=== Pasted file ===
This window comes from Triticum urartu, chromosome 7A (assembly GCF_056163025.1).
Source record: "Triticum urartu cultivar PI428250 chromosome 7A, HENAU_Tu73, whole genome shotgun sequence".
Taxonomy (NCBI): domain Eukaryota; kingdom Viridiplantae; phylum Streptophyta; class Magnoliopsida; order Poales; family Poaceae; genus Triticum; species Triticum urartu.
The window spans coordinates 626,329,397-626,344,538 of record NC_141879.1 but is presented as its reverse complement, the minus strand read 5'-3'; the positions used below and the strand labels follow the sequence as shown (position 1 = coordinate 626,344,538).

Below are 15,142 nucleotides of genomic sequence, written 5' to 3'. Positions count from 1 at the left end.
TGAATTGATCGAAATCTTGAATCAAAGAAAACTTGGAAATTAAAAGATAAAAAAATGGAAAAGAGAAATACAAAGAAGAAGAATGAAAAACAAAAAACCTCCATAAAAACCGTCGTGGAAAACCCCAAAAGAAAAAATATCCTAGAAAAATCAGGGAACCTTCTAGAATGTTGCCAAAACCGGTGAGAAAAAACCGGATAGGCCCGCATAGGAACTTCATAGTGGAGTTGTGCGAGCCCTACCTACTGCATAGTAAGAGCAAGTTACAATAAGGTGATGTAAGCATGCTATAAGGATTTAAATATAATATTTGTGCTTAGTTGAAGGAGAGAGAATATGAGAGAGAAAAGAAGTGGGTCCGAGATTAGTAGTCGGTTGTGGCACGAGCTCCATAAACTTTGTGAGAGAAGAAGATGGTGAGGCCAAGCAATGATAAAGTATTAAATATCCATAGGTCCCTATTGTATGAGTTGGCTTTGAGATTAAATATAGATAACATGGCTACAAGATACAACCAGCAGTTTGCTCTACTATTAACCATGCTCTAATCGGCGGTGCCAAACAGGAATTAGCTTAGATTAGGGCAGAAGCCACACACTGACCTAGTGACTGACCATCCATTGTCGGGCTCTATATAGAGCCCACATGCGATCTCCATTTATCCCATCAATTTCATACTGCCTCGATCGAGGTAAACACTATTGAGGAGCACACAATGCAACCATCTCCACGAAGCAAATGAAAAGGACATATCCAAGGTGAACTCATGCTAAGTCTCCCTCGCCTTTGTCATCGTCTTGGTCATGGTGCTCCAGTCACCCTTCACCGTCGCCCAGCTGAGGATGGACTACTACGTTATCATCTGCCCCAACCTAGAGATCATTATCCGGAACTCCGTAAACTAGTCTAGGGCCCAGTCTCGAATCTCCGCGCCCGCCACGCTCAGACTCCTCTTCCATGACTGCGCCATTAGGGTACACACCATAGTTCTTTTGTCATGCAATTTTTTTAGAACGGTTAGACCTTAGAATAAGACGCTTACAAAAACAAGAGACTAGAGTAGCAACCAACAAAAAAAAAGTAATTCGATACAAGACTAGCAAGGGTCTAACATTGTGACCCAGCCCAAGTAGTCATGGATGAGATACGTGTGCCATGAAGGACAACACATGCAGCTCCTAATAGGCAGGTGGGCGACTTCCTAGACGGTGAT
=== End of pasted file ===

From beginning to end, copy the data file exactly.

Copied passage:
This window comes from Triticum urartu, chromosome 7A (assembly GCF_056163025.1).
Source record: "Triticum urartu cultivar PI428250 chromosome 7A, HENAU_Tu73, whole genome shotgun sequence".
Taxonomy (NCBI): domain Eukaryota; kingdom Viridiplantae; phylum Streptophyta; class Magnoliopsida; order Poales; family Poaceae; genus Triticum; species Triticum urartu.
The window spans coordinates 626,329,397-626,344,538 of record NC_141879.1 but is presented as its reverse complement, the minus strand read 5'-3'; the positions used below and the strand labels follow the sequence as shown (position 1 = coordinate 626,344,538).

Below are 15,142 nucleotides of genomic sequence, written 5' to 3'. Positions count from 1 at the left end.
TGAATTGATCGAAATCTTGAATCAAAGAAAACTTGGAAATTAAAAGATAAAAAAATGGAAAAGAGAAATACAAAGAAGAAGAATGAAAAACAAAAAACCTCCATAAAAACCGTCGTGGAAAACCCCAAAAGAAAAAATATCCTAGAAAAATCAGGGAACCTTCTAGAATGTTGCCAAAACCGGTGAGAAAAAACCGGATAGGCCCGCATAGGAACTTCATAGTGGAGTTGTGCGAGCCCTACCTACTGCATAGTAAGAGCAAGTTACAATAAGGTGATGTAAGCATGCTATAAGGATTTAAATATAATATTTGTGCTTAGTTGAAGGAGAGAGAATATGAGAGAGAAAAGAAGTGGGTCCGAGATTAGTAGTCGGTTGTGGCACGAGCTCCATAAACTTTGTGAGAGAAGAAGATGGTGAGGCCAAGCAATGATAAAGTATTAAATATCCATAGGTCCCTATTGTATGAGTTGGCTTTGAGATTAAATATAGATAACATGGCTACAAGATACAACCAGCAGTTTGCTCTACTATTAACCATGCTCTAATCGGCGGTGCCAAACAGGAATTAGCTTAGATTAGGGCAGAAGCCACACACTGACCTAGTGACTGACCATCCATTGTCGGGCTCTATATAGAGCCCACATGCGATCTCCATTTATCCCATCAATTTCATACTGCCTCGATCGAGGTAAACACTATTGAGGAGCACACAATGCAACCATCTCCACGAAGCAAATGAAAAGGACATATCCAAGGTGAACTCATGCTAAGTCTCCCTCGCCTTTGTCATCGTCTTGGTCATGGTGCTCCAGTCACCCTTCACCGTCGCCCAGCTGAGGATGGACTACTACGTTATCATCTGCCCCAACCTAGAGATCATTATCCGGAACTCCGTAAACTAGTCTAGGGCCCAGTCTCGAATCTCCGCGCCCGCCACGCTCAGACTCCTCTTCCATGACTGCGCCATTAGGGTACACACCATAGTTCTTTTGTCATGCAATTTTTTTAGAACGGTTAGACCTTAGAATAAGACGCTTACAAAAACAAGAGACTAGAGTAGCAACCAACAAAAAAAAAGTAATTCGATACAAGACTAGCAAGGGTCTAACATTGTGACCCAGCCCAAGTAGTCATGGATGAGATACGTGTGCCATGAAGGACAACACATGCAGCTCCTAATAGGCAGGTGGGCGACTTCCTAGACGGTGAT